### Question:

I have seen this in some book/ tutorial.

When you pass in the head pointer (of linked list) into a function, you need to pass it as a double pointer.

For eg: // This is to reverse a linked list where head points to first node.

``void nReverse(digit **head)  {      digit *prev=NULL;      digit *curr=*head;      digit *next;        while(curr!=NULL)      {          next=curr->next;          curr->next=prev;          prev=curr;          curr=next;      }      *head=prev;      return;  }  ``

This works fine.

It also works when I use single pointer like,

``void nReverse(digit *head)  {      digit *prev=NULL;      digit *curr=head;      digit *next;        while(curr!=NULL)      {          next=curr->next;          curr->next=prev;          prev=curr;          curr=next;      }      head=prev;      return;  }  ``

I tried printing the list by using the head pointer. Both the functions work fine.

Am I missing something ?

Thanks,

### Solution:1

This is very C-like code, not C++.

Basically, when something is passed by-value the function operates on a copy of the data:

``void foo(int i)  {      i = 5; // copy is set to 5  }    int x = 7;  foo(x);  // x is still 7  ``

In C, you instead pass a pointer to the variable, and can change it that way:

``void foo(int* i)  {      *i = 5; // whatever i points to is set to 5  }    int x = 7;  foo(&x);  // x is 5  ``

For you, instead of an `int` it's a `digit*`. (Resulting in a pointer to pointer.)

In C++, references were introduced. A reference is an alias to another object. So you'd do something like this:

``void foo(int& i) // i is an alias to another value  {      i = 5; // x is set to 5  }    int x = 7;  foo(x); // pass x as alias, not address of x.  // x is 5  ``

A reference is generally preferred, since it enforces that you actually refer to an object, and simplifies both calling and operating code.

Of course in C++ you wouldn't implement a list yourself, you'd use `std::list`.

### Solution:2

That last `head=prev;` does not change the passed pointer's value in the second example. Whether or not that line is necessary for the purposes of this function is up to you. But there is a difference.

How did you test that it "worked fine"? Were you able to iterate the list and print out the node's values and see that they had in fact been reversed? The first function (presumably called like `nReverse(&list);` changes what `list` points to, the second do not (so for the second how do you know which node is the beginning of the list, after all it was just changed...).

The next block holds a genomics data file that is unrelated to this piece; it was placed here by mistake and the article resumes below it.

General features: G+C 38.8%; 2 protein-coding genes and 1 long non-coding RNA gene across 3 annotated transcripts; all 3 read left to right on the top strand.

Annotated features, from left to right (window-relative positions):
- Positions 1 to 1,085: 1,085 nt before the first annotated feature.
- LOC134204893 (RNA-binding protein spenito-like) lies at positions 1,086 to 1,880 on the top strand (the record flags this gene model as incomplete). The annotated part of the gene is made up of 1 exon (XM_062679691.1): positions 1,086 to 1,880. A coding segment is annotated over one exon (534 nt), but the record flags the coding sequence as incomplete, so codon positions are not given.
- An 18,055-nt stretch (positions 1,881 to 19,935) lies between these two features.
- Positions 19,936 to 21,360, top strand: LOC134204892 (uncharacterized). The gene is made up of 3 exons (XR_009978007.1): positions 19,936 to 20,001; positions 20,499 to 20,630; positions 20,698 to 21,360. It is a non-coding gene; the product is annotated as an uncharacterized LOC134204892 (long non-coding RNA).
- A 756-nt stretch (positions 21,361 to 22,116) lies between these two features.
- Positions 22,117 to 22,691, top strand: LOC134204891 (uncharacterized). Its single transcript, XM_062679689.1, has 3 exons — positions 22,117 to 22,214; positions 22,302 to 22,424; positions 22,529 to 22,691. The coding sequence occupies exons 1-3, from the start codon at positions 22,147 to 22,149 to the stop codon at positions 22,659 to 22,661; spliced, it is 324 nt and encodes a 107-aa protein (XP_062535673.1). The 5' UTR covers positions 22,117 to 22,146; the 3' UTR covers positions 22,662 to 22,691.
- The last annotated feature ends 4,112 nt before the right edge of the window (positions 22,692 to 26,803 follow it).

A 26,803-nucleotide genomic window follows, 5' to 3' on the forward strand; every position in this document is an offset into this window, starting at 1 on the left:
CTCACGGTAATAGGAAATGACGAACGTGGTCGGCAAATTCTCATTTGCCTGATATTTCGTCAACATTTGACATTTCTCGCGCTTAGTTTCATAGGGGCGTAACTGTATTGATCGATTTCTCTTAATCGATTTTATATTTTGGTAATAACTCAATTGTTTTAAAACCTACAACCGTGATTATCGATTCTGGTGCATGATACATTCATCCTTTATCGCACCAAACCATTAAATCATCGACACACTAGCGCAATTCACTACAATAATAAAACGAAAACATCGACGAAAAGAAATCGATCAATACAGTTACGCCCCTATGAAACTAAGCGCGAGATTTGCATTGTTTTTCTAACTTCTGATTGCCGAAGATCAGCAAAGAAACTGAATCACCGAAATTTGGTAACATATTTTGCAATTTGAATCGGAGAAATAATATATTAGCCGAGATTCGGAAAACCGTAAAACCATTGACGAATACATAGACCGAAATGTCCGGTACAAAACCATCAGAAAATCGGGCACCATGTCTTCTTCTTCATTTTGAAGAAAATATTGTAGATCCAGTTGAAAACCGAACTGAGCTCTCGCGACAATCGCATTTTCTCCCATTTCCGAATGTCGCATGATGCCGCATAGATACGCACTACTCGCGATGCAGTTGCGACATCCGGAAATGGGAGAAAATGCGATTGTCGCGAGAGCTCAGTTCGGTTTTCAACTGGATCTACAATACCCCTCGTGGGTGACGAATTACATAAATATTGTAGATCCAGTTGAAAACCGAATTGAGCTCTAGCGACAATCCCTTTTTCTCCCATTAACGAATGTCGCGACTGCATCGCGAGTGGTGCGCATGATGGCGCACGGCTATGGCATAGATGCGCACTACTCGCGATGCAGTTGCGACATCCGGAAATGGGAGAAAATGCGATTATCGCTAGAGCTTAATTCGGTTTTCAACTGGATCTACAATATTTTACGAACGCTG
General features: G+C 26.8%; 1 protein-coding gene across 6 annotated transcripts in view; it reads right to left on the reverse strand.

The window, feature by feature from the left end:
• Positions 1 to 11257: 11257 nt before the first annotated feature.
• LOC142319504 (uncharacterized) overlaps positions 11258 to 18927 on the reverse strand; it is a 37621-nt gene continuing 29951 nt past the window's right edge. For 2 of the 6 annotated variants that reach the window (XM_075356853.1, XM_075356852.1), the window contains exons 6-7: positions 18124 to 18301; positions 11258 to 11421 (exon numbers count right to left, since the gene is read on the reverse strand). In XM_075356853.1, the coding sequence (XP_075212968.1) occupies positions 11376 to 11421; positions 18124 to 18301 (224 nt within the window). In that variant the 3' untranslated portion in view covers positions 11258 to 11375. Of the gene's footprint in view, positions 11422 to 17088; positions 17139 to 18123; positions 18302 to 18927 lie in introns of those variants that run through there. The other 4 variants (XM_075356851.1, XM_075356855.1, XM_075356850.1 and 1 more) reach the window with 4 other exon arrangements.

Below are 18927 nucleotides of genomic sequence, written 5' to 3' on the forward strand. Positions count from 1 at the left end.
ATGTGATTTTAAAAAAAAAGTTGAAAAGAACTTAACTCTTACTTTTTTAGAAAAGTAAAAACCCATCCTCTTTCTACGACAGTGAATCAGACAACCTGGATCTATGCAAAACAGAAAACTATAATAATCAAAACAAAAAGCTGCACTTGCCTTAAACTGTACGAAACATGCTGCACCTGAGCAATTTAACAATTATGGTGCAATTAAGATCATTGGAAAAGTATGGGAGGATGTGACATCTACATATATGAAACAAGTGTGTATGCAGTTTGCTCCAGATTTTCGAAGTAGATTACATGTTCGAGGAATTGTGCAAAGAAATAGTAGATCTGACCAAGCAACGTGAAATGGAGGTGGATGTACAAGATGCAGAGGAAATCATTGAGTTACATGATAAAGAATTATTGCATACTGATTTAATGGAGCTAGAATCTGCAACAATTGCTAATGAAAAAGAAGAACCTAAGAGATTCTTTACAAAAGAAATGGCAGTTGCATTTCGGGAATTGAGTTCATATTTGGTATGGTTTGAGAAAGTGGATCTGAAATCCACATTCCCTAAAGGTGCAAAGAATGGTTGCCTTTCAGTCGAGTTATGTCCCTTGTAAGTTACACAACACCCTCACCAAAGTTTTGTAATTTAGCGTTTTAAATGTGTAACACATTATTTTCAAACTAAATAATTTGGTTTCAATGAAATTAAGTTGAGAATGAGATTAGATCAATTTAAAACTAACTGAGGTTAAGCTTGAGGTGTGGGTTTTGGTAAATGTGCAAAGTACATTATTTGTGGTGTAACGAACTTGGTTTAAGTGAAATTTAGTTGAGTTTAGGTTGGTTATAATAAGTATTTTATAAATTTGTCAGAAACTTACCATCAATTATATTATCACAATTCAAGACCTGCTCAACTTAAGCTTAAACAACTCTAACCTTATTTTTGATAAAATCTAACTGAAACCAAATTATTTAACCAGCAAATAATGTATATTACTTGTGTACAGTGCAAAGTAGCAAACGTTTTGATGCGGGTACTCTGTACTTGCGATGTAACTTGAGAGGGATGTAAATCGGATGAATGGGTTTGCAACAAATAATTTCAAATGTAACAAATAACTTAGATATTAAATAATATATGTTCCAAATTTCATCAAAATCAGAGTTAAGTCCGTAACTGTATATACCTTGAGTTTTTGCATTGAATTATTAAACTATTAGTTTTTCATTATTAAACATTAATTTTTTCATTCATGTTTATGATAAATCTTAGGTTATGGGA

### Solution:3

In the first example, what you passed in still points to the "beginning" of the list.

In the second example, it points to the end of the list (which was the beginning when you started, but has since moved).

### Solution:4

The reason for the double indirection is so `nReverse` can modify the caller's pointer, since after reversing the list, the head of the list is now a different node.

In the second version, you are modifying the copy of `head` that is local to the function, so the caller still has a reference to the old head node, which is now the tail.

### Solution:5

The reason for having double pointer passing (the first example) is that you want to change the head of the list. Since you are reversing the list, the head should point to the last element of the list after you have done the reversing.

``digit* list;   // initialize list  nReverse(&list);   // now list is pointing to the last element of the chain (and not the first)  ``

If you don't use double pointers, then list will still point to the original first element which next now points to NULL because its the last element after the reversing. So you loose all your other elements.

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